One of my areas of specialty is working with individuals who have experienced trauma in their lives. I enjoy this work, in part, because I am able to witness the strength and resiliency of the human spirit. I have witnessed incredible transformation, growth, and healing in people who had previously felt stuck, isolated, angry, fearful, and hopeless.
I would like to take some time to talk about the aspects of trauma that I am most often asked about. There seems to be some misconceptions about what trauma is, and why our bodies and brains respond the way they do. Today I will address the first question: What is trauma?
The word ‘trauma’ comes from the Greek word, meaning “wound.” It can certainly be a psychic or spiritual wound. Traumatic events are distressing, and overwhelm our ability to cope. Many of us have experienced some type of trauma in our lives. This does not mean that everyone develops Post Traumatic Stress Disorder (PTSD), or has a need to seek treatment for every experience. So much is dependent on individual temperament, what internal and external resources you have available to you, past traumas, and what other stressors may be going on in your life at the time. Some clients are surprised to learn that their experiences could be considered traumatic.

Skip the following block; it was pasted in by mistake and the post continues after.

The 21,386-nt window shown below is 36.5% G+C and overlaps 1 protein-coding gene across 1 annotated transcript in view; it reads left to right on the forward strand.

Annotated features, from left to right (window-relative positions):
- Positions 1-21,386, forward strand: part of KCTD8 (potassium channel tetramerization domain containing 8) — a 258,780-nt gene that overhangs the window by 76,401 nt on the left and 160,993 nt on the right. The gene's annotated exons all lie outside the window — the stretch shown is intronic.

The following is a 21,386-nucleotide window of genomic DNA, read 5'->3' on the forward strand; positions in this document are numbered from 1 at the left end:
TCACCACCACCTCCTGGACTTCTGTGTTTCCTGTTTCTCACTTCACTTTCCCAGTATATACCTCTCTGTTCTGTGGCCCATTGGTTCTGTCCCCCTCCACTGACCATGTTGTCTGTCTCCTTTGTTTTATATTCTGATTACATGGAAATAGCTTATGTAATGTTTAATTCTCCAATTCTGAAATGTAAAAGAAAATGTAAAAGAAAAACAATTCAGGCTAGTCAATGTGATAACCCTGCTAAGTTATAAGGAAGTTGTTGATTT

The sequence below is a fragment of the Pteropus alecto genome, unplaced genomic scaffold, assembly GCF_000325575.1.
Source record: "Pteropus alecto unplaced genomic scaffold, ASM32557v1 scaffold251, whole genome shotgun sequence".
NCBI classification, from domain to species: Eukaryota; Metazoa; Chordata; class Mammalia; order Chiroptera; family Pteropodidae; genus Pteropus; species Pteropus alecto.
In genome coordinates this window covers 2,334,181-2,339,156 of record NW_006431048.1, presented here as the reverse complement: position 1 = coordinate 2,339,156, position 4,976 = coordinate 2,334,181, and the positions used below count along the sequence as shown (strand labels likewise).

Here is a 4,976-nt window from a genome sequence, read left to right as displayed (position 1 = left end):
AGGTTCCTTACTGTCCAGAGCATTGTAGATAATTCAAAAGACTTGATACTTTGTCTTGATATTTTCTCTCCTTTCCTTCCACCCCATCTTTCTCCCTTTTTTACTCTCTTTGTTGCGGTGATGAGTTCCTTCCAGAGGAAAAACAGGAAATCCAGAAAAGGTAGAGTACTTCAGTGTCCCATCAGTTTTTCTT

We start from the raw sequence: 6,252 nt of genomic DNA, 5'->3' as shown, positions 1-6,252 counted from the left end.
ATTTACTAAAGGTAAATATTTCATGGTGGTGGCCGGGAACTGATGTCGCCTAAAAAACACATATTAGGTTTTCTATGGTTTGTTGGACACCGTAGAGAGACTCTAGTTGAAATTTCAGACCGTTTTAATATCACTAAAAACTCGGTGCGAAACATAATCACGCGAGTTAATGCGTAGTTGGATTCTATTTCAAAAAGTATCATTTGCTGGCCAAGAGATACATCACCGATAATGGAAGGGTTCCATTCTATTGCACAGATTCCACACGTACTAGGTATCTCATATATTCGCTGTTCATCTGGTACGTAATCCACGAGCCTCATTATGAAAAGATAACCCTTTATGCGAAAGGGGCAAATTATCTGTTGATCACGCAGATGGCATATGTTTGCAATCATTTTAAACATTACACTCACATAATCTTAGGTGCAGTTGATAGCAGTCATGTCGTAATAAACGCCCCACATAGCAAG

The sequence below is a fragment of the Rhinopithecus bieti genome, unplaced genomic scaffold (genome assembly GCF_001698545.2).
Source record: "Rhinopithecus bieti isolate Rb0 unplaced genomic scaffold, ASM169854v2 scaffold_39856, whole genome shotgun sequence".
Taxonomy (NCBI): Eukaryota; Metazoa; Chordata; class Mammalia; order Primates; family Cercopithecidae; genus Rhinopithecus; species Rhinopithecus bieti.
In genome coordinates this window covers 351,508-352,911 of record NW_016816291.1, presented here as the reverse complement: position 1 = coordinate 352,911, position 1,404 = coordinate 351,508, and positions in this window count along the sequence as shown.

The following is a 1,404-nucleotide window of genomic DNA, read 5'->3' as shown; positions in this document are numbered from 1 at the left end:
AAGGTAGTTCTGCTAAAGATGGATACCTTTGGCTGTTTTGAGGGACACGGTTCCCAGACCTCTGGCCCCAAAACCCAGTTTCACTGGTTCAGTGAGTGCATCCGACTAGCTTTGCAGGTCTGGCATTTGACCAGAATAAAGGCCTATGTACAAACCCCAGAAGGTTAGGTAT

For the purpose of diagnosis, trauma can be defined as witnessing or experiencing actual or threatened death, serious injury, or a threat to your physical safety. These are sometimes called big “T” traumas. This may include:
physical pain or injury (e.g. severe car accident)
witnessing a death
rape / sexual assault
child abuse (verbal, physical, or sexual) or neglect
Little “t” traumas are any stressors that overwhelm your ability to cope, and continue to cause distress in your life. They may also be called adverse life experiences. They can be just as harmful as big “T” traumas due to their tendency to build up over time. Some examples of little “t” traumas include:
loss of someone close to you
an abrupt move
being a victim of a crime
oppression / discrimination (though this can be a big “T” trauma as well)
ending of an important relationship
harassment or bullying
ongoing emotional abuse or neglect
being left out
betrayal or infidelity
losing a pet
Calling them little “t” traumas can be misleading, because they are not less important or detrimental than big “T” traumas. It is simply a way of differentiating between meeting criteria for diagnoses. Only you are able to determine whether or not an experience is traumatic.
I hope that you found this useful, and welcome any questions or feedback. If you are struggling and would like to learn more about how therapy can help, please contact me.
Upcoming post: How We Respond To Trauma - Signs & Symptoms…